How did the Maypole come to be for May Day celebrations?

Maypole dancing is a much-loved tradition of the May Day holiday. Basically, you get dressed up in colorful clothing and dance around a tall pole decorated with flowers and ribbons (you hold onto the ribbons while you move about to create notable patterns!). Music and singing often go hand in hand with this activity.

But how did Maypoles come to be associated with May Day? As Burgess explains, these spring festivals were traditionally a time when trees were decorated. “It’s not just Yule & Christmas that get this treatment,” she says. “This tree decorating (and dancing/partying around for the towns and villages) then led to what we now see is an interpretation of a Maypole.”

Sometimes, bonfires take place at modern-day May Day festivals, and again, this is connected to May Day’s pagan origins. “Neopagans, Reconstructionists and Wiccans love to celebrate Beltane through bonfires, getting together to celebrate each other, and to prep for the season of work ahead,” comments Burgess.

How to celebrate May Day

To host a May Day celebration solo or with your nearest and dearest, Burgess shares the following ideas. Remember, these are just starting points. Get creative and do what feels most authentic to you as a way to mark the changing of the seasons and your respect and awe for nature.

Paint a candle with things you like to see prosper.

It’s such a nice thing to do for decor anyway, but if you’re aligning intentions with manifestation work it’s a quick and easy way to go about it. You can choose to light it, or keep it out for six months until Halloween/Samhain, when it’s known to be summer’s end.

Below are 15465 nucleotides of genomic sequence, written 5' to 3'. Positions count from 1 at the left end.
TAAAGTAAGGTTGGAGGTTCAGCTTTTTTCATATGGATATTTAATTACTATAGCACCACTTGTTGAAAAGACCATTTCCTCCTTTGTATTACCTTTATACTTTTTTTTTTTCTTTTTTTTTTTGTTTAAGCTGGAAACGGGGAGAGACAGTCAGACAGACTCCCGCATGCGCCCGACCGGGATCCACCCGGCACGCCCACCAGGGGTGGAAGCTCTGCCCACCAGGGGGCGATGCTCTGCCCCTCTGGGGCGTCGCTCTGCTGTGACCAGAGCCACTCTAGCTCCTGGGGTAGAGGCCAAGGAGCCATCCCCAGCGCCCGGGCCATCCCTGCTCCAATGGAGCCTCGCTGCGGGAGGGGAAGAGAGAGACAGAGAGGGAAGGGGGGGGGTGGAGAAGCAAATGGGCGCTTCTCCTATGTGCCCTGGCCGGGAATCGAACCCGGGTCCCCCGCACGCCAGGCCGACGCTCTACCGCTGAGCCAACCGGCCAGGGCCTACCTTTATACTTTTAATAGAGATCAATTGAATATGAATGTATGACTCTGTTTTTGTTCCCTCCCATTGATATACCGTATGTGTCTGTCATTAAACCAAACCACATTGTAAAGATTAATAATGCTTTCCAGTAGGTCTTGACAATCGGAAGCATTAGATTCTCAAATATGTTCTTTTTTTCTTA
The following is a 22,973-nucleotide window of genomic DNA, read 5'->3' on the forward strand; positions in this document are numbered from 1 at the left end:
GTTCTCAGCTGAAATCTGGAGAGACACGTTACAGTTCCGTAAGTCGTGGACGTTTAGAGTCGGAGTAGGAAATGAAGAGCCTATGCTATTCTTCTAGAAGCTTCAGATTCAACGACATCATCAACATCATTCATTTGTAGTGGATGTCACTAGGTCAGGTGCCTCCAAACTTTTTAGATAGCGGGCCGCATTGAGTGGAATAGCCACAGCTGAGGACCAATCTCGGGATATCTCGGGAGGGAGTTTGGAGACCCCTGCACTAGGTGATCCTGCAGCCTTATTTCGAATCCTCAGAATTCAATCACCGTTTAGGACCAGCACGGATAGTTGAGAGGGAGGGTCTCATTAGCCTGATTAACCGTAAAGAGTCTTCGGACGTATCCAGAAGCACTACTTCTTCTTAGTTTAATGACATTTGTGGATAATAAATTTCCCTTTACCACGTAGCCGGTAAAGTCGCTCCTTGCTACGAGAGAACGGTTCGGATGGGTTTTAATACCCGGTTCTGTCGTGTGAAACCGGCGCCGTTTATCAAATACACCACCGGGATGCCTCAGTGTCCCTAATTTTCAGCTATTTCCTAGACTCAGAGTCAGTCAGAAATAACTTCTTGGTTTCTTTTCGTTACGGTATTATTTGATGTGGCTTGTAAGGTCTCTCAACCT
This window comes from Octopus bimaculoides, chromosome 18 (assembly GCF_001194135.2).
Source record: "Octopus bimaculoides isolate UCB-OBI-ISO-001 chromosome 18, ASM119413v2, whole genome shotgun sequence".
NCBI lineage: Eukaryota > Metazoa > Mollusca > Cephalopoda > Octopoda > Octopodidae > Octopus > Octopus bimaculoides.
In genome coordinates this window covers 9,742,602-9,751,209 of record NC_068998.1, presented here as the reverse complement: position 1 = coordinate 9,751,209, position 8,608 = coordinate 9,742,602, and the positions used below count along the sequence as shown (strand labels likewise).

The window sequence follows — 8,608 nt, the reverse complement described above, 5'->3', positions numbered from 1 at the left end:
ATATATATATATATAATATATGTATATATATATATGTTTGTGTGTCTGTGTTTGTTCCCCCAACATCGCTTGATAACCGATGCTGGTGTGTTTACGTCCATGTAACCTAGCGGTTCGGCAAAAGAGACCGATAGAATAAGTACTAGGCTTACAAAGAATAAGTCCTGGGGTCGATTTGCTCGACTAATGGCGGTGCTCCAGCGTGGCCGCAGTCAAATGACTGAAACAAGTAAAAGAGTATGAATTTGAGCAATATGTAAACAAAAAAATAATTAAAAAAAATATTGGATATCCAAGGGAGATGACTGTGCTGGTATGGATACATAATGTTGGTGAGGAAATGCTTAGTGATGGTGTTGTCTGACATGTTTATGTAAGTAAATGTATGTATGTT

If you can get out into nature, see the sunset or the following sunrise.

Enjoy your morning hot coffee in its warmth, or have some relaxing tea. Relish in being barefoot, even if it’s still cold. 

Jot down a gratitude list.

Take time to list five things you are immediately grateful for, especially within your community, and see what a difference this makes to your day. 

Eat, drink and be merry.

Delight in foods like light salads and breads; bake something for yourself, or share a meal with a loved one spontaneously. 

Show up and be present for one another.

Listen if any anxieties or worries are lingering for each of you, so that you can unanimously fight against the dark together.

The bottom line: “You don’t need to go dancing around any poles, but if you find yourself with time with little ones and want to create a cute daisy chain (or dandelion crown) then why not hang it on your nearest tree?” says Burgess. “And a little glass of milk for the Fae can never hurt.”

Why celebrate May Day?

For one thing, any excuse to gather with loved ones and party is a good one. For many, though, May Day symbolizes the opportunity to recognize life’s ephemeral nature and be grateful for our time passing through it all. “The May Day flames of life remind us all that yes, we are alive,” says Burgess. “And we made it through winter and spring to get here to summer.”